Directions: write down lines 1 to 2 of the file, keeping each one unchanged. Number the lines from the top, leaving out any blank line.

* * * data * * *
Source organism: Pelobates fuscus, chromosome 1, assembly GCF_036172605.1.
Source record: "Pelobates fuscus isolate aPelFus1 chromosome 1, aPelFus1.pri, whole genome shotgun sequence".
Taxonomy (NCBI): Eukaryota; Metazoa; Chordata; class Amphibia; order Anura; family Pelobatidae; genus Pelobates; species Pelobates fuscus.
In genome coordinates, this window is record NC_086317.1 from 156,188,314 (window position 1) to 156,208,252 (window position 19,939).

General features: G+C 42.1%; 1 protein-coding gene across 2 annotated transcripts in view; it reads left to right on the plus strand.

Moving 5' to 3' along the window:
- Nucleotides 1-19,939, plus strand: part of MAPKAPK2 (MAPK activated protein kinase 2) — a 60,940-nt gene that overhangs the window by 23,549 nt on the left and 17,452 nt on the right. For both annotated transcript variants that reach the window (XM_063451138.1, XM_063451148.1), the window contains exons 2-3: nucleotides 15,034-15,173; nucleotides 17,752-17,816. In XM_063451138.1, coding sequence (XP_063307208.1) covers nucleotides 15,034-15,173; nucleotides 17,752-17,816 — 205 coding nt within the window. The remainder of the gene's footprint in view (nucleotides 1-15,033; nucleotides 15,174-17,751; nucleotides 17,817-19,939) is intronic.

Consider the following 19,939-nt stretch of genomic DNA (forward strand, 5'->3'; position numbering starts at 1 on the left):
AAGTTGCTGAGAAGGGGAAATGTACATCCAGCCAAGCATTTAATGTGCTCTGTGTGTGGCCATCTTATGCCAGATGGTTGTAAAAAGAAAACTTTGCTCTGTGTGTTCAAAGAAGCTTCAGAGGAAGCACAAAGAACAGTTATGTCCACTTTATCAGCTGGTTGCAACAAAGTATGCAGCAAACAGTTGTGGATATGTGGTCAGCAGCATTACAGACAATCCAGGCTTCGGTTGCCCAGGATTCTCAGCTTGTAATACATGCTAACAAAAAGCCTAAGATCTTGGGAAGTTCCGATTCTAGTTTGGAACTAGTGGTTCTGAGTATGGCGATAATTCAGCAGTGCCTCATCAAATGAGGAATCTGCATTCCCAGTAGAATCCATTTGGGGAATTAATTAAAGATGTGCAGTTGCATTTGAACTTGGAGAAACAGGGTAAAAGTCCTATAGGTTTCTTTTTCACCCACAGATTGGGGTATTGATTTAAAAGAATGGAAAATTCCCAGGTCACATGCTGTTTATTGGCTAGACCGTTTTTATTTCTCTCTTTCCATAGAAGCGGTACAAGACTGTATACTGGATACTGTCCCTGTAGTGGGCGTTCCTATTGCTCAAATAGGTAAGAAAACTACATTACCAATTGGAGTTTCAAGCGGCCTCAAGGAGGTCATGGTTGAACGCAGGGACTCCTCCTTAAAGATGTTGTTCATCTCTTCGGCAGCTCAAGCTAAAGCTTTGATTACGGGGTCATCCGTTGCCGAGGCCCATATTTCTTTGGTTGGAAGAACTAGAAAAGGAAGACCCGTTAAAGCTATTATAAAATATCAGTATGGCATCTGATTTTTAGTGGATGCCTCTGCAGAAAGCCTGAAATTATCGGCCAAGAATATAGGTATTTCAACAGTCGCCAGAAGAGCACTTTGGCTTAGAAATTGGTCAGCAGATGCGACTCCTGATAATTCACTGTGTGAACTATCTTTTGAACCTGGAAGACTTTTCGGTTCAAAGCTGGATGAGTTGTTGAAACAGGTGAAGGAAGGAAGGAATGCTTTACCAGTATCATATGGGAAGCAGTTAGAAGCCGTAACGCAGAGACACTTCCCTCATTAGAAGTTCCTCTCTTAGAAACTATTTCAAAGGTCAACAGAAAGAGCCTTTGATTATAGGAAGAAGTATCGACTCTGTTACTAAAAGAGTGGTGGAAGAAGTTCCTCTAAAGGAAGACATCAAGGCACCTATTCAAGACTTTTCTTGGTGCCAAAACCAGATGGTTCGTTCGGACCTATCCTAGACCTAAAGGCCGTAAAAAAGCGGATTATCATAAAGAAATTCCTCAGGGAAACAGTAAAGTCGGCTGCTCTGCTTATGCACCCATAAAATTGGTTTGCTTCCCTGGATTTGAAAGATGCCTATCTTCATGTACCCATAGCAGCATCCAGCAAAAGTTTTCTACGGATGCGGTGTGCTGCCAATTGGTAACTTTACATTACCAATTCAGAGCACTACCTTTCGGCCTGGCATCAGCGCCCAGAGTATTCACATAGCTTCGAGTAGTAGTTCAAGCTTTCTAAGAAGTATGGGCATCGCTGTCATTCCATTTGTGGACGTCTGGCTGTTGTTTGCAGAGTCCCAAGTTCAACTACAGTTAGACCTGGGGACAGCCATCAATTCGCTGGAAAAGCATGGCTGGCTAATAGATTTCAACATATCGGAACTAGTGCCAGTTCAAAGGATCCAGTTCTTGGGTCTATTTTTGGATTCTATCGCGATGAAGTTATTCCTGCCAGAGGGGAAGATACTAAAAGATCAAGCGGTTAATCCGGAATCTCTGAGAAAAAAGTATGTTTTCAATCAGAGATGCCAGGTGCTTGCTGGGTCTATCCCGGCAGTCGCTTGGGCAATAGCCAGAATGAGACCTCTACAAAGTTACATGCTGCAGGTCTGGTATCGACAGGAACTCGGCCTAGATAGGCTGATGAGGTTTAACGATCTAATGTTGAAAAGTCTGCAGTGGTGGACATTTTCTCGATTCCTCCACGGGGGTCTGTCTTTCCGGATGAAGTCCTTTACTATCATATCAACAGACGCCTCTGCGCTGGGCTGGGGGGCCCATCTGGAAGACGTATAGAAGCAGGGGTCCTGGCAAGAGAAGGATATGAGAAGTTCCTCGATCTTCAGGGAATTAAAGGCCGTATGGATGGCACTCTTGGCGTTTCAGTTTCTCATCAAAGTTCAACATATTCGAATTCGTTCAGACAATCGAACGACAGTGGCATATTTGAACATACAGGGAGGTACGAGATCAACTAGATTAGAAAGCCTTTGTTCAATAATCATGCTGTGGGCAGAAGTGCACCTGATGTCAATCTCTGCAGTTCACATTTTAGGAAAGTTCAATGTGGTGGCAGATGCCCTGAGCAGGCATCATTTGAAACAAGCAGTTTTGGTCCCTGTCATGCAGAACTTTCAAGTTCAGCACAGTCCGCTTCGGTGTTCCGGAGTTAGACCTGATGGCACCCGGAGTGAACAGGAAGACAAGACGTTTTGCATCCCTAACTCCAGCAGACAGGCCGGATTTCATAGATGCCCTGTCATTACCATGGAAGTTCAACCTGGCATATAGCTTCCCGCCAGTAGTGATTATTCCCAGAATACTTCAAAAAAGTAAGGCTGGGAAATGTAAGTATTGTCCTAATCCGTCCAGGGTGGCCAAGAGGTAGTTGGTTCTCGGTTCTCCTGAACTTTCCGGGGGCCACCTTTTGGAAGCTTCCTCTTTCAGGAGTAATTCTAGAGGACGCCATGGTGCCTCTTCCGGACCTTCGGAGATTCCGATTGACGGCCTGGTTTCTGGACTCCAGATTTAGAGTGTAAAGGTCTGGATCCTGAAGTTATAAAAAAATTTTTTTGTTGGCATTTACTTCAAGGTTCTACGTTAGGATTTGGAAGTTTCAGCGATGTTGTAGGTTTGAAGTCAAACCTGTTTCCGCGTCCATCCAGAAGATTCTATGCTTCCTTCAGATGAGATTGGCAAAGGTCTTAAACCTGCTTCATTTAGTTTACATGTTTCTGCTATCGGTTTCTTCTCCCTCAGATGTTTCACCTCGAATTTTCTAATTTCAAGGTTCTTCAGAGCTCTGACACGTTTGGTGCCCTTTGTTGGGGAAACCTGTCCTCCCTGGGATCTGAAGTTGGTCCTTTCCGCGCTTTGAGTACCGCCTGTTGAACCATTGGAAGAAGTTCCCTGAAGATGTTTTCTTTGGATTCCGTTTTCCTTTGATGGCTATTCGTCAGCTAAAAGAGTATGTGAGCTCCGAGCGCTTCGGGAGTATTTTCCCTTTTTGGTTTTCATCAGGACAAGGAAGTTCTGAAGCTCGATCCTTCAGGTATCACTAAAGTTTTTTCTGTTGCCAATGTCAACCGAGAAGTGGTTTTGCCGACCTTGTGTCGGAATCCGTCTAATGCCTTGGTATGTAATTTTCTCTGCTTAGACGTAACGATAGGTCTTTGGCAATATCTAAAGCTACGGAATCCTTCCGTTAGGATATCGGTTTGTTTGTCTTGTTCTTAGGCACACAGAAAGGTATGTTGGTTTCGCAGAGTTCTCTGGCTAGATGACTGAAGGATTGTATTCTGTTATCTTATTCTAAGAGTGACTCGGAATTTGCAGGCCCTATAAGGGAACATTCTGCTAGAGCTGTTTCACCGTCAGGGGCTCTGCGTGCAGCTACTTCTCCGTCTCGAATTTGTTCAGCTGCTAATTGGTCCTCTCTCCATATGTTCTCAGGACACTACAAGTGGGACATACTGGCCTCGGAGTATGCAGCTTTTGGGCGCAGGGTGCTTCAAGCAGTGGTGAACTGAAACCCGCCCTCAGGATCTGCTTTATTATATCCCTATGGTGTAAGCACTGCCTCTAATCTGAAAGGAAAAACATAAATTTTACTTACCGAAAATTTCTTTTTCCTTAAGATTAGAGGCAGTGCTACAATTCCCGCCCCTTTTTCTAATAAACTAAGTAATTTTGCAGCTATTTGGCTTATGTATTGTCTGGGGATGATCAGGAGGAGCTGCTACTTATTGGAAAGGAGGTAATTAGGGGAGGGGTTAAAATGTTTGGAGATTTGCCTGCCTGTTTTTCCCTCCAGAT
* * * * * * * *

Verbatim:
Source organism: Pelobates fuscus, chromosome 1, assembly GCF_036172605.1.
Source record: "Pelobates fuscus isolate aPelFus1 chromosome 1, aPelFus1.pri, whole genome shotgun sequence".